themodman101 wrote:Hmm you use Additive sketching right? looks like it.. That's a neat style you have there indeed.
I'm not sure what do you mean under "additive sketching", but thanks! :)
themodman101 wrote:Whats your overall plan? Are you wanting a job in the industry eventually? or are you just pursuing a hobby.
It's just a hobby at the moment. And I don't have any certain plans about e.g. some project that will utilize all these assets, - just random ideas and experiments. Maybe they will lead me to some polished art style and set of ideas for gameplay, I don't know yet, it's an ongoing experimentation :)
I'm a student, just finished second year in my university, on graphic design course. So, well, I'd like to work in the design area in future. I like game development too, it's uniquely challenging and interesting experience. With years ahead free for irresponsible hobbies, I have enough time to experiment with games. :)
Apart from my different university specialization, basically, the main reason why I'm not considering workin in the game development industry is that I don't think I'm skillful enough (or will be in the foreseeable future).
My screenshots can be impressive, but all the work I've made so far, to be honest, can't be considered professional. For example, yes, I'm able to create 3D models, - but only because I've found about Google SketchUp at some point. It's the only 3D package I was able to master, no other software I've seen is even close to level of usability and simplicity offered by SketchUp.
I've tried to learn Autodesk Maya & 3ds Max for several years (with books and documentation), but for me it's literally a torture to work with them. All these constant crashes, irreversible obscure actions you accidentally make; user interface of gargantuan proportions with hundreds of menu layers, ineffective slow workflows with all these primitives and perspective viewports... D'oh, even the camera controls are horribly overly complicated and literally inhuman (who would design 4 types of camera control layouts each consisting of a dozen equally inconvenient options?). It's like every window there is wrapped in barbwire. I've never succeeded to create anything worthy in this environment. :(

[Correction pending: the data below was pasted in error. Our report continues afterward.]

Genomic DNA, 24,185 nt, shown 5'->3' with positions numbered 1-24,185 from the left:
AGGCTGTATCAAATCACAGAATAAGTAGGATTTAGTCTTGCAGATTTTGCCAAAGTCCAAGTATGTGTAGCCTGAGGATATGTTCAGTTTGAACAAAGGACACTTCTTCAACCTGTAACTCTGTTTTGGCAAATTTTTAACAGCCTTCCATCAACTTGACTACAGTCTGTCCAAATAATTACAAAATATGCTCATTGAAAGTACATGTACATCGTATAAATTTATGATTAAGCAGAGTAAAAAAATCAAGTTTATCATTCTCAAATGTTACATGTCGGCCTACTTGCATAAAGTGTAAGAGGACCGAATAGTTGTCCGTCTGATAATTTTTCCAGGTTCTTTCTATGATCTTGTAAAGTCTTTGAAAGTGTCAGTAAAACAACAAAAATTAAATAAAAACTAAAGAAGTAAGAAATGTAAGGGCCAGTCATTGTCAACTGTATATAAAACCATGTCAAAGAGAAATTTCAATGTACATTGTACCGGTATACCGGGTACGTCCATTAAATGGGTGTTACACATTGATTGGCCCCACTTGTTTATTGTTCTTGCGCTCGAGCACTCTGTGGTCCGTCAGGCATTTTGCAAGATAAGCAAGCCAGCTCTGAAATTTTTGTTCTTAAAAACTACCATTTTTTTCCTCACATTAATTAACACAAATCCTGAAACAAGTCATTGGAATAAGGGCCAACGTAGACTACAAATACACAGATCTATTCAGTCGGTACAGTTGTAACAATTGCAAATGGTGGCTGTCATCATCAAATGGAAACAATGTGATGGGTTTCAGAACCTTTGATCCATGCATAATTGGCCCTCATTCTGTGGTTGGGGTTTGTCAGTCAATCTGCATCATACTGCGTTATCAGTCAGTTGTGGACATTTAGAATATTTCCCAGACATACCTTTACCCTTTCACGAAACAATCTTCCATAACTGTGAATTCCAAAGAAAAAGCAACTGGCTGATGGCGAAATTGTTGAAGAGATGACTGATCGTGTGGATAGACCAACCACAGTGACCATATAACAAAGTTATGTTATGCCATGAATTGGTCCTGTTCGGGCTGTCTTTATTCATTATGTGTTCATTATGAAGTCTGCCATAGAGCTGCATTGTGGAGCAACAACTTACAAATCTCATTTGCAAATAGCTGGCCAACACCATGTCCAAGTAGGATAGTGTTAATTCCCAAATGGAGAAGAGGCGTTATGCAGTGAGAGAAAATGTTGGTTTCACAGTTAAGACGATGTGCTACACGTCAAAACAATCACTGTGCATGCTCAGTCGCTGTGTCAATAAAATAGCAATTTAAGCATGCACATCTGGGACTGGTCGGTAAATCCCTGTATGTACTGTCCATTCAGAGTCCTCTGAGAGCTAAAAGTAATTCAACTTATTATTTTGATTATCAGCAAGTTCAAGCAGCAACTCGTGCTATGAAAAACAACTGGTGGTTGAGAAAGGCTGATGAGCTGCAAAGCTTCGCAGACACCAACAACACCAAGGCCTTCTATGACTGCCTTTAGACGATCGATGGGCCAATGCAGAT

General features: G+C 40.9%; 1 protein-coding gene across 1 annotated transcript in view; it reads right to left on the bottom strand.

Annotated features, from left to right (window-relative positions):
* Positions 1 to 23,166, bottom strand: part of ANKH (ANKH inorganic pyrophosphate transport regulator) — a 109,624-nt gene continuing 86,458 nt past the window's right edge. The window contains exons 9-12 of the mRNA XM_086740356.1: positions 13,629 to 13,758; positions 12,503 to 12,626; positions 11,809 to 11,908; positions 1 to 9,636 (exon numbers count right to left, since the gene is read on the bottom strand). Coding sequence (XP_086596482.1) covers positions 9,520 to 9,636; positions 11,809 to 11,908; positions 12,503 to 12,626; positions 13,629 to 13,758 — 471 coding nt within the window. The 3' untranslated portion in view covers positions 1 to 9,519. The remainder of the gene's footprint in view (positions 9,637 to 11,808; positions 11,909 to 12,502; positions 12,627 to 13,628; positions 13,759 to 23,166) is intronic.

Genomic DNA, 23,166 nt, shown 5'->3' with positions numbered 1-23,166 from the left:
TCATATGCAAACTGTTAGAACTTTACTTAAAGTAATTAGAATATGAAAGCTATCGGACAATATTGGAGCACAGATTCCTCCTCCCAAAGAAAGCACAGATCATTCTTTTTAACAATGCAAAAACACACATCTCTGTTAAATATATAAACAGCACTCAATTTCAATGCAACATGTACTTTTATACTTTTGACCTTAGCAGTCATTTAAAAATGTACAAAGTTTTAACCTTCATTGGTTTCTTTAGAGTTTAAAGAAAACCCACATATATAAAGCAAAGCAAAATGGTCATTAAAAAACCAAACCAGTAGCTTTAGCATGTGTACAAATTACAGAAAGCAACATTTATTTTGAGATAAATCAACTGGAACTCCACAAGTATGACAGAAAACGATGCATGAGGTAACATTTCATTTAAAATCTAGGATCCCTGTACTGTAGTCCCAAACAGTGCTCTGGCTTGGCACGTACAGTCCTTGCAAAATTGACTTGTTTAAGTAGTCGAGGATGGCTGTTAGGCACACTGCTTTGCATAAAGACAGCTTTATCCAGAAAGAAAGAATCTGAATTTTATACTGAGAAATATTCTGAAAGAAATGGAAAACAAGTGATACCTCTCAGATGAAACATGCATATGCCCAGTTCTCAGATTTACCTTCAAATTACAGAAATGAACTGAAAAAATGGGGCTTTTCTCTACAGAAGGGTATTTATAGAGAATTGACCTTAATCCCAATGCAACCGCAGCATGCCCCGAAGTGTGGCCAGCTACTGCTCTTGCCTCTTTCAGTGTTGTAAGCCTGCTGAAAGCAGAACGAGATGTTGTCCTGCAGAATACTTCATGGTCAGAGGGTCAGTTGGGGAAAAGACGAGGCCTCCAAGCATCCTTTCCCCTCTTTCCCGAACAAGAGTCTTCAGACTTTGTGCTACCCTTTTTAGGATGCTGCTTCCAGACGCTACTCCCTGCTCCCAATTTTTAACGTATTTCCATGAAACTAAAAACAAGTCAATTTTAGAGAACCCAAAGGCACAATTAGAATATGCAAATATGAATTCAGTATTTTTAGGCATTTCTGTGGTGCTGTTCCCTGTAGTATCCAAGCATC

I'm not blaming Autodesk or other developers, the look of their software is a result of an evolution that lasted for a decade and can be called somewhat traditional. The professionals just deal with it, and no matter how inconvenient or overly complicated the software is, they eventually master it just because it is considered an industrial standard.
You can't apply for a 3D modeler position with only SketchUp knowledge up your sleeve, it's not suitable for a serious job for hundreds of reasons. Basically, what I'm trying to say there is that a gap between a hobby and a job in a game development area can be enormously huge. It's like being a fan of fancy sport cars and/or making paper models of them (modding/SketchUp modelling) in compare with being some guy who is literally working as car engineer and knows everything about how each and every part works (e.g. professional 3ds Max modeler).
It's not a matter of a simple choice, like "Oh well, why not to work in the industry tomorrow!". Working in the industry is rather a matter of strong dedication and will to endure all the horrors of professional software and workflows. I don't have these, sorry. :)
So, while I don't have any enthusiasm and will to master some decent software, it's pointless to think about work. :)
Though it's better with 2D art - fortunately, I've learned Photoshop and some other related programs easily and they are behaving great for me (it's so awesome that not any professional software is as complicated as 3ds Max). :D
And my university specialization certainly helped me in that area with all the great knowledge about colors, composition, techniques and so on. But here comes the fact that I tend to like the area of work graphic design offers to me more than the one game development industry provides. Why work as e.g. concept artist, if you can apply for an illustrator position in some awesome design studio, or work for some magazine, or for advertising? These areas are a so much more variative and interesting for me! I'm not considering myself professional in this area yet, but at least I can see a path and a great perspective with really interesting work.
Another factor is that the game development industry in Russia is not in a particularly healthy state. Almost no commercially successful projects, almost no console developers, horrible piracy, etc., I can count developers and publishers that are doing even relatively well with fingers of one hand. It's just not really a safe idea to stake on making a living by working in this industry.
Of course there are lots of other options, working in game industry is not necessarily about creating dull assets for some next cloned MMO produced by local publishers. I should consider outsourcing, maybe even for foreign developers, or working on indie projects, but well, still.
- I like working with 3D and level design, but I don't have enough skills to do that on a commercial basis.
- I like working with 2D and have somewhat nice skills and perspective there, but game development (in that area of requirements) is not a better option then working as a designer, both because it's more interesting and in terms of safety.
So I have fun with my hobby and oh, whatever.
Sorry for the post of kilometer length. :D